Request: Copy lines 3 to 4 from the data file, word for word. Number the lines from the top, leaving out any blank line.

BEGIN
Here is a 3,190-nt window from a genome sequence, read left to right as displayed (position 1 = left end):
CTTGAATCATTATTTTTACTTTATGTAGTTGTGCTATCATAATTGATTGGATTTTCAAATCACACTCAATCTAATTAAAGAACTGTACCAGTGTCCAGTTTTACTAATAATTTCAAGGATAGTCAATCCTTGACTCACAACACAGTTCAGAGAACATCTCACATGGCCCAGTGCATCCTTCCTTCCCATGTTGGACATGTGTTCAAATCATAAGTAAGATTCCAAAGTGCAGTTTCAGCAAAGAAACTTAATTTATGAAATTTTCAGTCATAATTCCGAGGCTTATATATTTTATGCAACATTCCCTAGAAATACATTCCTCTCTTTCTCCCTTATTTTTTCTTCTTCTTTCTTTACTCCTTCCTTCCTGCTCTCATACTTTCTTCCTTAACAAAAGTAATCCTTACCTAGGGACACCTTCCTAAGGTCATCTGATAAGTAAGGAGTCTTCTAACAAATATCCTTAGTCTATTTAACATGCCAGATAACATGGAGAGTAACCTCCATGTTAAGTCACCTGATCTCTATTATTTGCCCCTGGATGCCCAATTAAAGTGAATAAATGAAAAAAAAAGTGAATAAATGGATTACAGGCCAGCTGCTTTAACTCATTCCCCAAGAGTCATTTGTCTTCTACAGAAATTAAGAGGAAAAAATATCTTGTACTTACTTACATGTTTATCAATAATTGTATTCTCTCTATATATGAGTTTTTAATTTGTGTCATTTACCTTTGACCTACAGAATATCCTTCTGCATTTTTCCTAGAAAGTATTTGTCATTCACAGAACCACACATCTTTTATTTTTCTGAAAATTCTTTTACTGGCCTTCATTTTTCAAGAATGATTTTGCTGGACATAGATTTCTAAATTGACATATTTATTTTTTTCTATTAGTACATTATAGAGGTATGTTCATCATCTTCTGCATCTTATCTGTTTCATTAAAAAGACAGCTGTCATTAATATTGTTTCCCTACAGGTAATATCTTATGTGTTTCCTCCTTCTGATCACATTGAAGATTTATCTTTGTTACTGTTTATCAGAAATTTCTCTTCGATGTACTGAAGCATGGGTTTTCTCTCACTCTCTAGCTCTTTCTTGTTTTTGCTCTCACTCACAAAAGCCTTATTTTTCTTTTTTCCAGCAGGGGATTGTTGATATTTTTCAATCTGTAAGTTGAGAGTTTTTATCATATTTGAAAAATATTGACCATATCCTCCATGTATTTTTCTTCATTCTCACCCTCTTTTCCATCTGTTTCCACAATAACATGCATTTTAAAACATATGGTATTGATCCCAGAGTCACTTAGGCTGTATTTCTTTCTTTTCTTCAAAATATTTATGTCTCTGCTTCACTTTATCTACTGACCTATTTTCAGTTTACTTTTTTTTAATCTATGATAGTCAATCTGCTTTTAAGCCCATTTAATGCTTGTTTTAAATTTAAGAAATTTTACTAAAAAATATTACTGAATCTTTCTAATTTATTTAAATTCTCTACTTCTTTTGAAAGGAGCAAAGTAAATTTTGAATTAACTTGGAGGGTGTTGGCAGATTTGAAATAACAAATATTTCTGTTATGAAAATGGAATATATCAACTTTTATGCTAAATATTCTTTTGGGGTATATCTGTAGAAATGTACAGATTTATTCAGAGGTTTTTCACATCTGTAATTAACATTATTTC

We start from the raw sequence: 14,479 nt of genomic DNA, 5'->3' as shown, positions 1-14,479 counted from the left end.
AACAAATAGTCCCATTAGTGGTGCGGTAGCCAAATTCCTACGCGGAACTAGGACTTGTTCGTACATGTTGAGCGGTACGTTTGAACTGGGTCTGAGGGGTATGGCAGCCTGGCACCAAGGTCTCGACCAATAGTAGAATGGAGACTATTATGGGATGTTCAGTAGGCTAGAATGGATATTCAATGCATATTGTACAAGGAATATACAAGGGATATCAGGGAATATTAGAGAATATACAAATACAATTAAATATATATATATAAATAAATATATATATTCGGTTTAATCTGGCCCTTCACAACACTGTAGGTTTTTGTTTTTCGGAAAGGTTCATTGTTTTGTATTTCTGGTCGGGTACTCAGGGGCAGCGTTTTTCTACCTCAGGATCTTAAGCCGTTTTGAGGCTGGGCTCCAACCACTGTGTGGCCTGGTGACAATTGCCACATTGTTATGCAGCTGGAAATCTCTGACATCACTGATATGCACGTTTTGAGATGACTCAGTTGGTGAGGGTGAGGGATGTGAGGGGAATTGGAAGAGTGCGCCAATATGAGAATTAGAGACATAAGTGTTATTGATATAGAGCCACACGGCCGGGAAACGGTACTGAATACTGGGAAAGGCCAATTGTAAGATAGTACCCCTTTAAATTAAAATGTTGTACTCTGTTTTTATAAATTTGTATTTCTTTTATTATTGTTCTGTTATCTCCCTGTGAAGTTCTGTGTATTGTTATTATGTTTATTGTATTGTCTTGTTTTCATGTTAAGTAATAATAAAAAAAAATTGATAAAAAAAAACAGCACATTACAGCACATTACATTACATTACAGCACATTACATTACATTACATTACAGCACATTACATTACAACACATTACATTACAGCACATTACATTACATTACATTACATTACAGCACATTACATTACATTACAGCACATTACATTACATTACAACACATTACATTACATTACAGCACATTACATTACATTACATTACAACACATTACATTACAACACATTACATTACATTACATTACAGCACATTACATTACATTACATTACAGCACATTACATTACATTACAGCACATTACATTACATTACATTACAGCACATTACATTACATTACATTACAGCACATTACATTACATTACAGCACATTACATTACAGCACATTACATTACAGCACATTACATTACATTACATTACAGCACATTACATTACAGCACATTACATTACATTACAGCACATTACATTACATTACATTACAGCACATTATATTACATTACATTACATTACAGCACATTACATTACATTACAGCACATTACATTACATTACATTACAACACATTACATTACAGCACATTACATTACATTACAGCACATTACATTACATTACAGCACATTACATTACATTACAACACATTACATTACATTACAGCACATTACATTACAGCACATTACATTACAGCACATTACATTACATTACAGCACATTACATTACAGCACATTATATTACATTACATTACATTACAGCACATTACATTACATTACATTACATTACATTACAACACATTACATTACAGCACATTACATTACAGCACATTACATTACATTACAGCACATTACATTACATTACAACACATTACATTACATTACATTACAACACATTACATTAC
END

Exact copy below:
We start from the raw sequence: 14,479 nt of genomic DNA, 5'->3' as shown, positions 1-14,479 counted from the left end.
AACAAATAGTCCCATTAGTGGTGCGGTAGCCAAATTCCTACGCGGAACTAGGACTTGTTCGTACATGTTGAGCGGTACGTTTGAACTGGGTCTGAGGGGTATGGCAGCCTGGCACCAAGGTCTCGACCAATAGTAGAATGGAGACTATTATGGGATGTTCAGTAGGCTAGAATGGATATTCAATGCATATTGTACAAGGAATATACAAGGGATATCAGGGAATATTAGAGAATATACAAATACAATTAAATATATATATATAAATAAATATATATATTCGGTTTAATCTGGCCCTTCACAACACTGTAGGTTTTTGTTTTTCGGAAAGGTTCATTGTTTTGTATTTCTGGTCGGGTACTCAGGGGCAGCGTTTTTCTACCTCAGGATCTTAAGCCGTTTTGAGGCTGGGCTCCAACCACTGTGTGGCCTGGTGACAATTGCCACATTGTTATGCAGCTGGAAATCTCTGACATCACTGATATGCACGTTTTGAGATGACTCAGTTGGTGAGGGTGAGGGATGTGAGGGGAATTGGAAGAGTGCGCCAATATGAGAATTAGAGACATAAGTGTTATTGATATAGAGCCACACGGCCGGGAAACGGTACTGAATACTGGGAAAGGCCAATTGTAAGATAGTACCCCTTTAAATTAAAATGTTGTACTCTGTTTTTATAAATTTGTATTTCTTTTATTATTGTTCTGTTATCTCCCTGTGAAGTTCTGTGTATTGTTATTATGTTTATTGTATTGTCTTGTTTTCATGTTAAGTAATAATAAAAAAAAATTGATAAAAAAAAACAGCACATTACAGCACATTACATTACATTACAGCACATTACATTACATTACATTACAGCACATTACATTACAACACATTACATTACAGCACATTACATTACATTACATTACATTACAGCACATTACATTACATTACAGCACATTACATTACATTACAACACATTACATTACATTACAGCACATTACATTACATTACATTACAACACATTACATTACAACACATTACATTACATTACATTACAGCACATTACATTACATTACATTACAGCACATTACATTACATTACAGCACATTACATTACATTACATTACAGCACATTACATTACATTACATTACAGCACATTACATTACATTACAGCACATTACATTACAGCACATTACATTACAGCACATTACATTACATTACATTACAGCACATTACATTACAGCACATTACATTACATTACAGCACATTACATTACATTACATTACAGCACATTATATTACATTACATTACATTACAGCACATTACATTACATTACAGCACATTACATTACATTACATTACAACACATTACATTACAGCACATTACATTACATTACAGCACATTACATTACATTACAGCACATTACATTACATTACAACACATTACATTACATTACAGCACATTACATTACAGCACATTACATTACAGCACATTACATTACATTACAGCACATTACATTACAGCACATTATATTACATTACATTACATTACAGCACATTACATTACATTACATTACATTACATTACAACACATTACATTACAGCACATTACATTACAGCACATTACATTACATTACAGCACATTACATTACATTACAACACATTACATTACATTACATTACAACACATTACATTAC